We are continuing in siman 1. We left off discussing the third limitation to ain ma’avirin, namely, if by waiting a day or two, one will be able to perform the mitzvah in a better way, ain ma’avirin potentially will not apply. We learned that the Chayei Adam began by writing that one should wait, but writes that the Sefer Chassidim holds one should not wait.
In the Nishmas Adam, he concludes that the source for the opinion to wait is the Terumas Hadeshen, but that the Terumas Hadeshen must not have seen the opinion of the Sefer Chassidim. Had the Terumas Hadeshen seen the Sefer Chassidim, he would have paskened like it. Therefore, the Nishmas Adam concludes that the halacha is in accordance with the Sefer Chassidim and one should not wait to perform the mitzvah. This is also the opinion of the Bach and Gra. Thus, regarding the example discussed yesterday, one should not wait until Motzei Shabbos to perform kiddush levana, but should perform it on the first night possible.
Practically, it is a machlokes which opinion one should follow. We learned yesterday that the Shulchan Aruch holds one should wait.
The Shaarei Teshuva, in siman 651, regarding the halachos of esrog, presents the following question. If a person has a kosher esrog with them, but could wait a few hours to gain access to a more mehudar esrog, the Teshuvos Beis Yaakov holds that a person should wait for the better esrog. Similarly, in Shaarei Teshuva siman 673, regarding hilchos Chanukah, he brings a case of a person who generally lights with olive oil, but comes home to find that he is out of oil. He writes that it is preferable to wait for olive oil, rather than to light immediately with wax candles. These pesakim seem to follow the Shulchan Aruch’s hachraah that it is preferable to wait in order to perform a mitzvah in a better fashion rather than to perform it immediately in a lesser way.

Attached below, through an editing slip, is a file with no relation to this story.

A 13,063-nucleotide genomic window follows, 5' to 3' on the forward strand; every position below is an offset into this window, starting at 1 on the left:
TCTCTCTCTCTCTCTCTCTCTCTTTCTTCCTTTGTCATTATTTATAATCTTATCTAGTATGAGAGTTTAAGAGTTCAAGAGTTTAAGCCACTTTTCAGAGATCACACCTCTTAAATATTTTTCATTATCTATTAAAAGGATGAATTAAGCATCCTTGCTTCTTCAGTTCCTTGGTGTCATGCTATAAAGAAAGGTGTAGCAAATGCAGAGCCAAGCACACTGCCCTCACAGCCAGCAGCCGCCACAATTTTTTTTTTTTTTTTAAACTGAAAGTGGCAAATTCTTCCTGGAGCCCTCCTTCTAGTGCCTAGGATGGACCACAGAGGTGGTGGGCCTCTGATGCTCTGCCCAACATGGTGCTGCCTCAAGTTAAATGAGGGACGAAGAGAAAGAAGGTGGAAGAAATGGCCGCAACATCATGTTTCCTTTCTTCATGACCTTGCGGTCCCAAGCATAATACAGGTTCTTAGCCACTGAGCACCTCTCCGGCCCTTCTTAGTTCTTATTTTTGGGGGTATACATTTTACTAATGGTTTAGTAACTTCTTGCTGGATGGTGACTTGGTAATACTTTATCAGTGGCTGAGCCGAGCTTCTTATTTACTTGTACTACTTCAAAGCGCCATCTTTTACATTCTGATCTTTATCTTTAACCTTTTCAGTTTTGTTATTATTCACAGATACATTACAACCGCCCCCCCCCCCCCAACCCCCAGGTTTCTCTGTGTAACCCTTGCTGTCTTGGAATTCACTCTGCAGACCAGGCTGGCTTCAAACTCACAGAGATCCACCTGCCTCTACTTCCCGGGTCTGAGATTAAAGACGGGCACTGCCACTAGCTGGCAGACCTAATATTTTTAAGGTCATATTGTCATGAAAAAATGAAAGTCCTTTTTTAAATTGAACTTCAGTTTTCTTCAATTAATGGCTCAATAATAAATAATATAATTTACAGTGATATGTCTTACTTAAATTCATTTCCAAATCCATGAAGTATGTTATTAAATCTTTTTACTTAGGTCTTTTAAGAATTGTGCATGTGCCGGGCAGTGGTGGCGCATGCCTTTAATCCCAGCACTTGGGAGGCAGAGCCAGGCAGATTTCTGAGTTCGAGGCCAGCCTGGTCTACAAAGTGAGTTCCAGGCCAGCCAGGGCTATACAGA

On the other hand, we have learned from the Radvaz that if a person has an opportunity to daven now or daven later where they will fulfill more chamur mitzvos (the case on a person incarcerated; see shiur 1373), they should daven now rather than wait. The Avnei Nezer is of this opinion as well. The Maharsham brings a proof from Tosfos in Temurah to this opinion as well.
We see there are opinions on both sides, so whichever a person follows they have what to rely on. The Mishnah Berurah seems to indicate that he does not have a final opinion either way. The minhag regarding kiddush levana is to wait until Motzei Shabbos.
In the Sefer Nasiach Bechukecha, which is a sefer all about our Klal, the author brings other ideas related to this point which are not addressed by the Chayei Adam. Be’ezras Hashem, we will discuss those tomorrow.
There are three limitations to the application of ain ma’avirin:
If one is only able to fulfill one of the mitzvos
If the person is not an active participant in the current mitzvah, but only a spectator. Although there is a concept of b’rov am, the concept of ain ma’avirin does not apply.
If one can perform the mitzvah in a better way by waiting until a later time.
Although the Chayei Adam paskens with this limitation, practically, it is a machlokes poskim whether we apply it or not. One has what to rely on both if they follow this limitation and if they do not.
Regarding kiddush levana, the minhag has become to follow this limitation, and to wait until Motzei Shabbos to perform kiddush levana.